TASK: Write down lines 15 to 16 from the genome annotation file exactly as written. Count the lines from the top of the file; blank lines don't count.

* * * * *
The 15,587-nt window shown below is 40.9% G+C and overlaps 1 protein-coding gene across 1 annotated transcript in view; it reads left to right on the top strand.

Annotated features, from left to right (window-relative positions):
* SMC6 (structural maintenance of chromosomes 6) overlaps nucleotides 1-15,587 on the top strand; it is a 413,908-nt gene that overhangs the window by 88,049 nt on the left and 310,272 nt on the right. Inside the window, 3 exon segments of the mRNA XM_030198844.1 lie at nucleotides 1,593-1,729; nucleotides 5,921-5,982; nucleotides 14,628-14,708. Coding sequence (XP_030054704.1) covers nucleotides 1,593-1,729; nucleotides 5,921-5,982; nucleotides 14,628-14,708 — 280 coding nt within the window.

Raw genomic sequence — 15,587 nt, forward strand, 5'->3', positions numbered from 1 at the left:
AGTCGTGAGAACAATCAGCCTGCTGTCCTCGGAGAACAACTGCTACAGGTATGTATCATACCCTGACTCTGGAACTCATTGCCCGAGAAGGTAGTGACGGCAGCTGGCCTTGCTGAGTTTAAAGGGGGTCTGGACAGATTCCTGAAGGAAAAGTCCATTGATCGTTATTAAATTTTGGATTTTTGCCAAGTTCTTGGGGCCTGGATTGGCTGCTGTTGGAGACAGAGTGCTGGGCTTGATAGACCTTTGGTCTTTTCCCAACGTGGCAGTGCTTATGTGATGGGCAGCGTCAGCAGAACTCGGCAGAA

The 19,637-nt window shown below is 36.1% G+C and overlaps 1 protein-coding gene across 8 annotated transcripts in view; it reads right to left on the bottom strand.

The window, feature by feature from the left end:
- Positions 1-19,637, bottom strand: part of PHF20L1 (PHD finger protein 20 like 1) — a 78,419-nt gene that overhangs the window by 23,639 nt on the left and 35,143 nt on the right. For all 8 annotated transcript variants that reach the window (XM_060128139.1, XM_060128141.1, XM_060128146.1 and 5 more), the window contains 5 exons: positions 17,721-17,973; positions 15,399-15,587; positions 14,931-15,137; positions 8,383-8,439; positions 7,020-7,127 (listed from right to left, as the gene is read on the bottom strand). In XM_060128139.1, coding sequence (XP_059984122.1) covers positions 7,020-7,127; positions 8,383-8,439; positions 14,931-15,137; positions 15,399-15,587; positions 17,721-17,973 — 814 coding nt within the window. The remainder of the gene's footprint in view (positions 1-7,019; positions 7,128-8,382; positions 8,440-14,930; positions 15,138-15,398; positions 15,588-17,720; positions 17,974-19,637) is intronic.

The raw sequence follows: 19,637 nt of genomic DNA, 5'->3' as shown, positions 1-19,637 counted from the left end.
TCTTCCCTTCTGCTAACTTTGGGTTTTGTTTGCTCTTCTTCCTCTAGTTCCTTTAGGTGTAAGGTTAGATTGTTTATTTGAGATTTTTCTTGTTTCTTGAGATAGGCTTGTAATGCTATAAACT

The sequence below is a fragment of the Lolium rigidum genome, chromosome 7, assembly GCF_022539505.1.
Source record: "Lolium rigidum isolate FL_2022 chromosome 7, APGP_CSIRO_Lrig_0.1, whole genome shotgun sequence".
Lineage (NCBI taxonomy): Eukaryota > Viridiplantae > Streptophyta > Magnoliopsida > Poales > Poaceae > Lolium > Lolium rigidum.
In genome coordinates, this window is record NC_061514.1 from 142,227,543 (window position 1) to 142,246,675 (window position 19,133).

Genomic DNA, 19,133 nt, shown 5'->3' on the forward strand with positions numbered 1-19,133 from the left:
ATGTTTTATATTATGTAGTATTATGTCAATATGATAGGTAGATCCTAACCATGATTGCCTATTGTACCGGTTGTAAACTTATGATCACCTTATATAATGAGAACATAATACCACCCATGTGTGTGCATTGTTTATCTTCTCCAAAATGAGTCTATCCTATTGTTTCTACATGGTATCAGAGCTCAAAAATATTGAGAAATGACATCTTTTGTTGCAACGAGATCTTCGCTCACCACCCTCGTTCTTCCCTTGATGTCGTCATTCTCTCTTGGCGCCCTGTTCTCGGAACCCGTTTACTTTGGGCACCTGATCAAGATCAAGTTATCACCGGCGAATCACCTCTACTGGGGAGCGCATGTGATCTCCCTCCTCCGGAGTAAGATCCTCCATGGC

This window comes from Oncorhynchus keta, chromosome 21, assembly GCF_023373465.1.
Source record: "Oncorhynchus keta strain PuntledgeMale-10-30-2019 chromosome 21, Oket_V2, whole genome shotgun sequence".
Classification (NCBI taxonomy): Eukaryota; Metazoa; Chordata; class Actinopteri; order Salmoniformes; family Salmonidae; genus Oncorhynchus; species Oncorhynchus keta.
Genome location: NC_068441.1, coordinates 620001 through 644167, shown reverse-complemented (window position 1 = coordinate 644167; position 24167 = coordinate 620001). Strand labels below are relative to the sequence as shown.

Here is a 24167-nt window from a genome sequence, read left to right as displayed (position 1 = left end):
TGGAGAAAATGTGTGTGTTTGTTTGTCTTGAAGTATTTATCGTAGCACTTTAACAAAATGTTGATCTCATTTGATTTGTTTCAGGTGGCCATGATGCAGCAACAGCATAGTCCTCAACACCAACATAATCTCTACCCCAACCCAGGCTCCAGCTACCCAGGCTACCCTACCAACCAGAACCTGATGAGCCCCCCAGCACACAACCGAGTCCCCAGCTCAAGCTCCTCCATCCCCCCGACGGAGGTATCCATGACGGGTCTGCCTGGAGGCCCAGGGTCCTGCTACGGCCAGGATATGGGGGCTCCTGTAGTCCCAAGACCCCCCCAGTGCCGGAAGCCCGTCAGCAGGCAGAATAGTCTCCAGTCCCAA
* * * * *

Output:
Genomic DNA, 19,133 nt, shown 5'->3' on the forward strand with positions numbered 1-19,133 from the left:
ATGTTTTATATTATGTAGTATTATGTCAATATGATAGGTAGATCCTAACCATGATTGCCTATTGTACCGGTTGTAAACTTATGATCACCTTATATAATGAGAACATAATACCACCCATGTGTGTGCATTGTTTATCTTCTCCAAAATGAGTCTATCCTATTGTTTCTACATGGTATCAGAGCTCAAAAATATTGAGAAATGACATCTTTTGTTGCAACGAGATCTTCGCTCACCACCCTCGTTCTTCCCTTGATGTCGTCATTCTCTCTTGGCGCCCTGTTCTCGGAACCCGTTTACTTTGGGCACCTGATCAAGATCAAGTTATCACCGGCGAATCACCTCTACTGGGGAGCGCATGTGATCTCCCTCCTCCGGAGTAAGATCCTCCATGGC